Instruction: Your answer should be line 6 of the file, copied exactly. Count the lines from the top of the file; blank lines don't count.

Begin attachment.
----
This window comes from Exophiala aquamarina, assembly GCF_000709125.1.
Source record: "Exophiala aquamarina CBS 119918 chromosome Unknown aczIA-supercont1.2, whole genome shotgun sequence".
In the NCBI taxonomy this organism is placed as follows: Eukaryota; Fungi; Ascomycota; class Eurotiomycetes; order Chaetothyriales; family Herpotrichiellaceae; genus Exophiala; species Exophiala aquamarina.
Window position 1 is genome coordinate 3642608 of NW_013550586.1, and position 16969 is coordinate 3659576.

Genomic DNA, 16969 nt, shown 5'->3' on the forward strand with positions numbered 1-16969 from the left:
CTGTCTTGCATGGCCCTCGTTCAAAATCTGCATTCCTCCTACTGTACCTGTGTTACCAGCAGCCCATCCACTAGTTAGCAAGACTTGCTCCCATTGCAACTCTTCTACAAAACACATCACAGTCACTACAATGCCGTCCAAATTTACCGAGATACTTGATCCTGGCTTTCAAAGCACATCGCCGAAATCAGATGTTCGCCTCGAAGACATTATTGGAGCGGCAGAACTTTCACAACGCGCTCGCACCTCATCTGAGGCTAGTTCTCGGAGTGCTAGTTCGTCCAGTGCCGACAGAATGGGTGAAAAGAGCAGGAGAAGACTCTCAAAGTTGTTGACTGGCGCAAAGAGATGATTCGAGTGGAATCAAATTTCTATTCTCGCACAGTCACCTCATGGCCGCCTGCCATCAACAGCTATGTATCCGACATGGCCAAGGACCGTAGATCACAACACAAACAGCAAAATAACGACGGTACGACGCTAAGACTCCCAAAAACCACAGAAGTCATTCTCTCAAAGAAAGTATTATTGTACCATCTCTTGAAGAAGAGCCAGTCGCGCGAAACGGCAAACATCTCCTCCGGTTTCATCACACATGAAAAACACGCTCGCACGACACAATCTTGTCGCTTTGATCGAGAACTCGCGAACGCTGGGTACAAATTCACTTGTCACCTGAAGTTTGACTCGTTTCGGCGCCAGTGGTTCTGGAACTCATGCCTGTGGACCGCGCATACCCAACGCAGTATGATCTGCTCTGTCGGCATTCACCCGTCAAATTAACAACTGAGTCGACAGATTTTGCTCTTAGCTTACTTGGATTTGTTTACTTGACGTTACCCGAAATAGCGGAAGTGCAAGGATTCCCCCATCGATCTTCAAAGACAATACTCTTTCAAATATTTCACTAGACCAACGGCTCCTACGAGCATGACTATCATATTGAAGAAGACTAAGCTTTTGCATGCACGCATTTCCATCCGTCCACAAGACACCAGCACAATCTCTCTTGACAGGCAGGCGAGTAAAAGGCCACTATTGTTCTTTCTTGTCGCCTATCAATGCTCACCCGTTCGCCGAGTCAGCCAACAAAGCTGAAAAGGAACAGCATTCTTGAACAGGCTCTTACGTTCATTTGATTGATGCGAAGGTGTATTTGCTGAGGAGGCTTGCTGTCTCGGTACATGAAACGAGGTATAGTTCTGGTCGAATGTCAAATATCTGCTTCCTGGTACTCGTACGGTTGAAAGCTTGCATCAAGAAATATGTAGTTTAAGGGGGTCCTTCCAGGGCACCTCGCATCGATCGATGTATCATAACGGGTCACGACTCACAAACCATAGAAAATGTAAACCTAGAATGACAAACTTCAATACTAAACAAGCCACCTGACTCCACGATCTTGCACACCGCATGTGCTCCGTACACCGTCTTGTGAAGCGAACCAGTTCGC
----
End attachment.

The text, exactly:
CTGTCTTGCATGGCCCTCGTTCAAAATCTGCATTCCTCCTACTGTACCTGTGTTACCAGCAGCCCATCCACTAGTTAGCAAGACTTGCTCCCATTGCAACTCTTCTACAAAACACATCACAGTCACTACAATGCCGTCCAAATTTACCGAGATACTTGATCCTGGCTTTCAAAGCACATCGCCGAAATCAGATGTTCGCCTCGAAGACATTATTGGAGCGGCAGAACTTTCACAACGCGCTCGCACCTCATCTGAGGCTAGTTCTCGGAGTGCTAGTTCGTCCAGTGCCGACAGAATGGGTGAAAAGAGCAGGAGAAGACTCTCAAAGTTGTTGACTGGCGCAAAGAGATGATTCGAGTGGAATCAAATTTCTATTCTCGCACAGTCACCTCATGGCCGCCTGCCATCAACAGCTATGTATCCGACATGGCCAAGGACCGTAGATCACAACACAAACAGCAAAATAACGACGGTACGACGCTAAGACTCCCAAAAACCACAGAAGTCATTCTCTCAAAGAAAGTATTATTGTACCATCTCTTGAAGAAGAGCCAGTCGCGCGAAACGGCAAACATCTCCTCCGGTTTCATCACACATGAAAAACACGCTCGCACGACACAATCTTGTCGCTTTGATCGAGAACTCGCGAACGCTGGGTACAAATTCACTTGTCACCTGAAGTTTGACTCGTTTCGGCGCCAGTGGTTCTGGAACTCATGCCTGTGGACCGCGCATACCCAACGCAGTATGATCTGCTCTGTCGGCATTCACCCGTCAAATTAACAACTGAGTCGACAGATTTTGCTCTTAGCTTACTTGGATTTGTTTACTTGACGTTACCCGAAATAGCGGAAGTGCAAGGATTCCCCCATCGATCTTCAAAGACAATACTCTTTCAAATATTTCACTAGACCAACGGCTCCTACGAGCATGACTATCATATTGAAGAAGACTAAGCTTTTGCATGCACGCATTTCCATCCGTCCACAAGACACCAGCACAATCTCTCTTGACAGGCAGGCGAGTAAAAGGCCACTATTGTTCTTTCTTGTCGCCTATCAATGCTCACCCGTTCGCCGAGTCAGCCAACAAAGCTGAAAAGGAACAGCATTCTTGAACAGGCTCTTACGTTCATTTGATTGATGCGAAGGTGTATTTGCTGAGGAGGCTTGCTGTCTCGGTACATGAAACGAGGTATAGTTCTGGTCGAATGTCAAATATCTGCTTCCTGGTACTCGTACGGTTGAAAGCTTGCATCAAGAAATATGTAGTTTAAGGGGGTCCTTCCAGGGCACCTCGCATCGATCGATGTATCATAACGGGTCACGACTCACAAACCATAGAAAATGTAAACCTAGAATGACAAACTTCAATACTAAACAAGCCACCTGACTCCACGATCTTGCACACCGCATGTGCTCCGTACACCGTCTTGTGAAGCGAACCAGTTCGC